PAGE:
Friday, March 5, 2010

In Praise of the Modern Movie Musical

Back when Uncle P was writing movie reviews professionally for the LGBT entertainment site, one of the first reviews I wrote was for the 2001 film version of John Cameron Mitchell's Hedwig and the Angry Inch. I loved the movie and its amazing performances. And in particular, I loved the animation-infused version of the show's best song, "The Origin of Love"

That's the amazing Miriam Shor (late of "Damages" and "Swingtown") as Hedwig's bandanna-headed back-up singer, Yitzhak.

Of course, turning stage musicals into movies is far from new - one need only go back to the first true American musical Oklahoma for proof of that. But the movie musical seemed to have all but died after Randall Kleiser's 1978 adaptation of Grease. Oh, there were plenty of attempts at musicals after Grease, including Milos Forman's version of Hair; the late Gene Kelly's (sadly) last film Xanadu; Robert Altman's under-appreciated Popeye; the godawful Village People disco musical Can't Stop the Music; a far too-stagey version of The Pirates of Penzance (the movie that made Uncle P fall in lust with Kevin Kline); an abysmal adaptation of A Chorus Line and the Christian Bale kiddie musical Newsies. None of them did very well (though Xanadu would later fare much better in its tongue-in-cheek Broadway adaptation a few years ago).

That number would show up again in Adam Sandler's bizarre and misguided attempt at "serious" acting, Punch-Drunk Love.

It wasn't until Aussie auteur Baz Luhrmann made Moulin Rouge in 2001 that the movie musical once again regained its place on the big screen. Combining existing and original songs with a plot as creaky as an old boot (Boy Meets Girl/Boy Loses Girl/Boy Gets Girl/Boy Loses Girl Again to TB), Moulin Rouge was a sensation and proved that the movie musical was indeed a still valid art form:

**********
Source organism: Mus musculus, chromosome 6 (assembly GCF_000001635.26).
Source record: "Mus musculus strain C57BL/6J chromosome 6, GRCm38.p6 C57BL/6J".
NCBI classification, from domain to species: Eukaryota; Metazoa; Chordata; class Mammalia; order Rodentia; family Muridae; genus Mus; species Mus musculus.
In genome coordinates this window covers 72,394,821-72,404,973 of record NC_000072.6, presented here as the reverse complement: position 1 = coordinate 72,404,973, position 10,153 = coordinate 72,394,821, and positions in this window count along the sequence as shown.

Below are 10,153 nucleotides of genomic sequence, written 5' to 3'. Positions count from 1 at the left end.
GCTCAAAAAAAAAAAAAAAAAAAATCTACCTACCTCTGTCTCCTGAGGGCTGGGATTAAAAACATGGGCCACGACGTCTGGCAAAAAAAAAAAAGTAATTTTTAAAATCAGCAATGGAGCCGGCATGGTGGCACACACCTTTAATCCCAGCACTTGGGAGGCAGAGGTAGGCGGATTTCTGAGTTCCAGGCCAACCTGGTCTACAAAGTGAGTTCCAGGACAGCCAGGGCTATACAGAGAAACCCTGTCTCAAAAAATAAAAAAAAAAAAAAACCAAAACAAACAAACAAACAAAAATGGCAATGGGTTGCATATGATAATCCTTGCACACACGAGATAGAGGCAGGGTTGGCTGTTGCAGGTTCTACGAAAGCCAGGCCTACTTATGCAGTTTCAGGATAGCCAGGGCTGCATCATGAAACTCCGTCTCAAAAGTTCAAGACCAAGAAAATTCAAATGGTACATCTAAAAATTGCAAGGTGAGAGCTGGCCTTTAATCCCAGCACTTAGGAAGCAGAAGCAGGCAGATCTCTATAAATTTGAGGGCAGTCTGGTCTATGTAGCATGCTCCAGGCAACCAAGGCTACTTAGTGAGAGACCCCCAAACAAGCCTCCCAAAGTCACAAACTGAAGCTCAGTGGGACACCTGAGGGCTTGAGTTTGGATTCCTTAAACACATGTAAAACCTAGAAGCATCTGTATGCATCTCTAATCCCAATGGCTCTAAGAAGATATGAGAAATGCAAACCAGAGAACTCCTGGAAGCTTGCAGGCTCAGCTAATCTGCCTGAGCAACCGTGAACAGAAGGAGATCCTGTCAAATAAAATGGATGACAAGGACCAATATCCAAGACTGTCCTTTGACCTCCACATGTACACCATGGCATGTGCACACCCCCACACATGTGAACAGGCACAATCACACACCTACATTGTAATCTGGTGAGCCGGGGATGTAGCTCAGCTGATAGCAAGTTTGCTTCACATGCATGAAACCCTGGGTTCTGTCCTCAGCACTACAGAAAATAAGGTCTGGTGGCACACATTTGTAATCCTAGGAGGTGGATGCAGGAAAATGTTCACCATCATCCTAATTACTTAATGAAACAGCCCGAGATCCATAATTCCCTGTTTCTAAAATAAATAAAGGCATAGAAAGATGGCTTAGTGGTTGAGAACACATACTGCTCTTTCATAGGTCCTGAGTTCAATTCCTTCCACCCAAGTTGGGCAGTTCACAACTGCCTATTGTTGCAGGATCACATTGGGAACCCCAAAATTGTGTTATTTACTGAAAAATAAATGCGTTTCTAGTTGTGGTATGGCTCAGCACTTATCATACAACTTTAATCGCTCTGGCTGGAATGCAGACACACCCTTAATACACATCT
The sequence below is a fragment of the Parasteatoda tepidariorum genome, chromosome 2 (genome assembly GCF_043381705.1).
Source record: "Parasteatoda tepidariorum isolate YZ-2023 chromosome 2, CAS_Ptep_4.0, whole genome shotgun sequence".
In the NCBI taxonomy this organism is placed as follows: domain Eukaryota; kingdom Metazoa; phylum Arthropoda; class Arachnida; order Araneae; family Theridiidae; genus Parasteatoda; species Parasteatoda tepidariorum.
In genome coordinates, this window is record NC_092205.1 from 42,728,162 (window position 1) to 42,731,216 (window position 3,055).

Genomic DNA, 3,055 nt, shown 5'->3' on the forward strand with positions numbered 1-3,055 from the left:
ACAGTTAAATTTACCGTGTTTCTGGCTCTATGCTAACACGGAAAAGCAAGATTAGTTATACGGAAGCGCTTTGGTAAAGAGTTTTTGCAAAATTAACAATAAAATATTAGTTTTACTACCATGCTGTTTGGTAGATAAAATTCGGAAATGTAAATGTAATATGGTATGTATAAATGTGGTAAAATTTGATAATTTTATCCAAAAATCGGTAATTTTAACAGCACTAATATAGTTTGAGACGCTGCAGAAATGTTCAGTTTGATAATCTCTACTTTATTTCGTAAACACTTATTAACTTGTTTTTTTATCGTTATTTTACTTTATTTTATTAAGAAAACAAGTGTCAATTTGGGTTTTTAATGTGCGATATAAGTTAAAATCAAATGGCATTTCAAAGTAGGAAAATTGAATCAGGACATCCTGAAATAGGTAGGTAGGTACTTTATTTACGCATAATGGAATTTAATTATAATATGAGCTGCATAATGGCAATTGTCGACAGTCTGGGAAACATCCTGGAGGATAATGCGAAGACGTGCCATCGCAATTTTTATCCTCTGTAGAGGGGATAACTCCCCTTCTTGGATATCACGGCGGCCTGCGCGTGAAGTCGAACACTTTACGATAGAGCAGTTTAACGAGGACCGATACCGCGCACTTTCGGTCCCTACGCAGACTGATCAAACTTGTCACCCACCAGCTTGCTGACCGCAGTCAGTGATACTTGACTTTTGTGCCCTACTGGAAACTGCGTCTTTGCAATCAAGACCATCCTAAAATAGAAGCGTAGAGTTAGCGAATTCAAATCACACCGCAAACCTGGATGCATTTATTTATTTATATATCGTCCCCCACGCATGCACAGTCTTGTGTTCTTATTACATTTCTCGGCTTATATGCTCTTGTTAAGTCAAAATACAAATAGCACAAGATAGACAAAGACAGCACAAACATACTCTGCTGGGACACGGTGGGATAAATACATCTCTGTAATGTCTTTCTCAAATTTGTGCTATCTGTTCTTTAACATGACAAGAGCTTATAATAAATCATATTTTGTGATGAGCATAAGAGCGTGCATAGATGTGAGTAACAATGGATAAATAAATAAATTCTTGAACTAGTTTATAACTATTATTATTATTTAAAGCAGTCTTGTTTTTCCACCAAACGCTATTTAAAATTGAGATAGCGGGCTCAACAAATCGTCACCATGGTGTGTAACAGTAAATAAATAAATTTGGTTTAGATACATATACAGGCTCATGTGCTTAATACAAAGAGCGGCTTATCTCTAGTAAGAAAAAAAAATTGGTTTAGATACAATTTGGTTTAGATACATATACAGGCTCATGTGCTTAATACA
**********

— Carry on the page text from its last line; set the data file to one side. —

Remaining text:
Of course, Bollywood has been producing similar musicals forever:

Still, thanks to Luhrman's triumphant film, American audiences were able to experience the joy of Rob Marshall's version of Chicago, the first musical to win the Oscar for Best Picture since Cabaret...

...and Adam Shankman's highly entertaining film version of the stage musical based on John Waters' Hairspray:

Though of course, the less said about the downright boring film version of The Phantom of the Opera; Tim Burton's completely humorless version of Sweeney Todd; Susan Stoman's stagey version of The Producers; Julie Taymor's decidedly odd Beatles' musical Across the Universe and Marshall's most recent failure, Nine, the better.

Lately, the trend has been toward turning movies into stage musicals, as seen with the Broadway versions of Beauty and the Beast; The Lion King; The Producers; Mary Poppins; Young Frankenstein; Chitty, Chitty Bang-Bang and Uncle P's favorite Evil Dead: The Musical.

There's plenty of room for more musical movies, as far as I'm concerned. And there's been some chatter of film versions of Kiss of the Spider-Woman (as far as I am concerned, the best Kander and Ebb musical, ever); Batboy; Avenue Q; Spring Awakening and Wicked, but I'll believe 'em when I see 'em. Until then, I'll continue to hold out hope that the movie musical isn't dead and that this very American art form hasn't seen its last incarnation. Of course, having started my theatrical career in musical theatre, I may be a bit biased. Keep singing, Hollywood. Gay boys, theatre geeks, teenaged girls and "Glee" fans need you to keep providing us with hope, glamor, music and romance. Is that really too much to ask?

More, anon.

1 comment:

Stephen said...

Why is it so hard for Hollywood to get it right? Mame?
I agree... I came back to Musical Movies with Moulin Rouge & stayed for Chicago. I love the film of Little Shop Of Horrors. Pirates is a often missed gem.
I think films have been made of musicals that should be re-done. They deserve a 2nd chance:
Guys & Dolls, A Little Night Music, & Annie Get your Gun?

How about SHE LOVES ME?